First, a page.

Dealing with cancer was not in my plan, but it’s a memory I can recall very clearly. I was in the seventh grade and was headed into the last weekend of acting as a nun for a theater production of Sound of Music.
Throughout the week, the oldest of my three brothers, Adam, wasn’t feeling well. For a while we all thought it was mono, until one day, he spiked an extremely high fever.
My parents left my siblings and me I at the house to rush Adam to Northwestern Hospital in Chicago. Brenden and Ben, my other two brothers, and I were left wondering what was wrong with our college-aged brother and we waited anxiously to hear any updates.
Since my brothers were heavily involved with high school and after school activities, I stayed at a family friend’s house. During my stay, I received a phone call from my mom; she didn’t have much time or strength to talk. She said shakily, “The doctor told us that Adam either has lymphoma or leukemia…we’re still waiting on a few results. Keep him in your prayers. You guys will be able to come down to the hospital tonight.”
Strong and Unshaken
As a stoic seventh grader, I felt as though I needed to remain strong and unshaken, especially for my mom. How was I supposed to burden my family even more by showing my confusion and sense of loneliness? I cried for a good bit after the phone call with my mom, an event that she still doesn’t know happened.
My mom was right.Later that night, family friends drove my brothers and me down to the hospital. I didn’t really know what to expect when we arrived to the hospital, yet I kept my poker face strong and remained confident in my actions.
I gave generous hugs to my parents and other family friends and pastors at the hospital. As they hugged me, I witnessed the tears in their eyes. I knew I was about to become heartbroken.
The nurse led my family and I into the room where my brother was staying and I immediately spotted folders that asked questions such as, “Living With Cancer.” “Coping With Cancer,” and “Treatment Plans for Cancer.” My heart began racing. The doctor entered and closed the curtain. He greeted us all with a handshake and then revealed to my brothers and me that Adam had a rare form of leukemia, a blood cancer.
He gave us the hope of treatment and then gave us our privacy and left. I too scurried as fast as I could to privacy. Tears filled my eyes as I bee-lined away from people towards the bathroom. As soon as I entered the private bathroom, I finally was able to release all of my emotions that I had built up. I wept. After a few minutes, I knew I had to go back and greet those who came to show support. So, I put my wall back up and unwillingly gathered with loved ones in the visiting room to attempt to eat pizza. As soon as I finished socializing, I went back and spent some time with Adam, who I hadn’t been able to talk with for quite a few days. I ended the night by giving everyone a hug and hearing the words, “we’re praying for you.”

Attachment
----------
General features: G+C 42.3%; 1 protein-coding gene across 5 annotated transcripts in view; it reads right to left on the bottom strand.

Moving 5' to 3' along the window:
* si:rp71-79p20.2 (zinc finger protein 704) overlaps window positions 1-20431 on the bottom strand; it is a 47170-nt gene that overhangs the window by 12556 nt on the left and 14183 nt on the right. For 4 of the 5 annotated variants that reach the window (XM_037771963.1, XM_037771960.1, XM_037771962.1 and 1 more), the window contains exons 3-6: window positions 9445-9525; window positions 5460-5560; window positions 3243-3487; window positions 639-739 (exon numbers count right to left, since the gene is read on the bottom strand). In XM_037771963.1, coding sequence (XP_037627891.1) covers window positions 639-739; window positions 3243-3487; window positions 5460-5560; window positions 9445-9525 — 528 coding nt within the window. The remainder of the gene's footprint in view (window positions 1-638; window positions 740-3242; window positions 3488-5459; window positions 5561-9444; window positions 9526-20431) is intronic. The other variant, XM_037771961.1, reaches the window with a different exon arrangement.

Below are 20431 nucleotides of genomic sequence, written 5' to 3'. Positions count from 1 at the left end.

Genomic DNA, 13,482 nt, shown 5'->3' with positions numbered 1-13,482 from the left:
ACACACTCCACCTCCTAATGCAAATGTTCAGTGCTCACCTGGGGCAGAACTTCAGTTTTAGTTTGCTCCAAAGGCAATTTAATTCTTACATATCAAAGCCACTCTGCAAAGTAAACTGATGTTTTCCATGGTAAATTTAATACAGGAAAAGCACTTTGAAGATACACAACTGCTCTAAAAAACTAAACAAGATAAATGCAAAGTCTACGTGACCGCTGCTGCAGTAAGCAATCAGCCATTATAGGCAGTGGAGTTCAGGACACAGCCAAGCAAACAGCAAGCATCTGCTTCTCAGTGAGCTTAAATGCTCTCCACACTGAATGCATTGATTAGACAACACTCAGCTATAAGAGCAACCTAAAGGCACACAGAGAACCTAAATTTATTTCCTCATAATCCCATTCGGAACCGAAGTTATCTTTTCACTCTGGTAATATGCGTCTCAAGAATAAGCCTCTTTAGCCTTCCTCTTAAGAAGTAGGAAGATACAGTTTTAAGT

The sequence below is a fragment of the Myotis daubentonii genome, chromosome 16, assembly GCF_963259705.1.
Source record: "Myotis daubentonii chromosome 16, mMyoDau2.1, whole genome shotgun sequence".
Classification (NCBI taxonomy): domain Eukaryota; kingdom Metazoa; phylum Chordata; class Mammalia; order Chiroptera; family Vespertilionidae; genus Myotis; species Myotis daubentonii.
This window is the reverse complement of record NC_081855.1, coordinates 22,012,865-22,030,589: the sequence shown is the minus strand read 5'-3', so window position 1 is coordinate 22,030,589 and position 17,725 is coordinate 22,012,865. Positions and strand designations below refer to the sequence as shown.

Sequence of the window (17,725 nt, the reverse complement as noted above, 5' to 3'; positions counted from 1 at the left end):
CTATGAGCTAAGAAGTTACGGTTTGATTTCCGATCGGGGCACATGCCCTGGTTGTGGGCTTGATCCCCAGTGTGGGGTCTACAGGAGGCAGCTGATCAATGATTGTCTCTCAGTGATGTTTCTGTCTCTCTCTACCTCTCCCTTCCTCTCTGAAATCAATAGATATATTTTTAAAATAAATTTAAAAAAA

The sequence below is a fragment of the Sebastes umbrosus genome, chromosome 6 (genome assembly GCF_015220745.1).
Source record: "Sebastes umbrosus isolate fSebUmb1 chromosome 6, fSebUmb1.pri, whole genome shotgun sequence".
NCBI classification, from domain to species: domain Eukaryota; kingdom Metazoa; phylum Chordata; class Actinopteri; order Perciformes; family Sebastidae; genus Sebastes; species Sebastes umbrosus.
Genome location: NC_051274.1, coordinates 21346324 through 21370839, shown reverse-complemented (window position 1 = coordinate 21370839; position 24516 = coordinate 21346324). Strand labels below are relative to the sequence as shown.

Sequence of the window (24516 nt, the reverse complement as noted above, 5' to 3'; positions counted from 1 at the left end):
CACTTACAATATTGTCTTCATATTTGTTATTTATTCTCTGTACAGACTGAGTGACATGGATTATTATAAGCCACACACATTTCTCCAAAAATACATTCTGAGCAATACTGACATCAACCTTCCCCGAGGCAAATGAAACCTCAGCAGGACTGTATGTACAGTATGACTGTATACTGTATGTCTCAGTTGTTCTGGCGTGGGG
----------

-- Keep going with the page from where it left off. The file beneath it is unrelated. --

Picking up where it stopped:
The next few months were a whirlwind of events. Adam lived in the hospital from May to September with the exception of a few weekends when he was able to come home. My parents were making trips to the hospital daily and I tagged along many days as well. It was an exhausting summer of restless nights in the hospital, answering questions of how Adam was doing, and maintaining a constant joyous emotion that I felt obliged to.
After Adam received a few rounds of chemotherapy, he was finally able to receive a stem cell transplant in September that led him into remission. Adam was able to come home and my family and I were finally all reunited under one roof again.
Fortunately, I received a happy ending to my family’s journey with cancer, and I know that not everyone experiences that. Looking back at those months, I learned so much.
Throughout those months, I felt very lonely and not so accepting of people. I didn’t open up to my family nearly enough and when I did it was with bitterness and anger. I remained prideful by building a wall of false happiness, which led to relationships with my family and friends into downhill spiral.
Let the Walls Come Down
I regret this and I wish that I opened up to more people, especially my family. Through my experience, my number one recommendation is to be real with people and let the walls come down, because just as cancer is hard to deal with first hand, it’s also draining to deal with it second-hand, and it’s OK to admit that.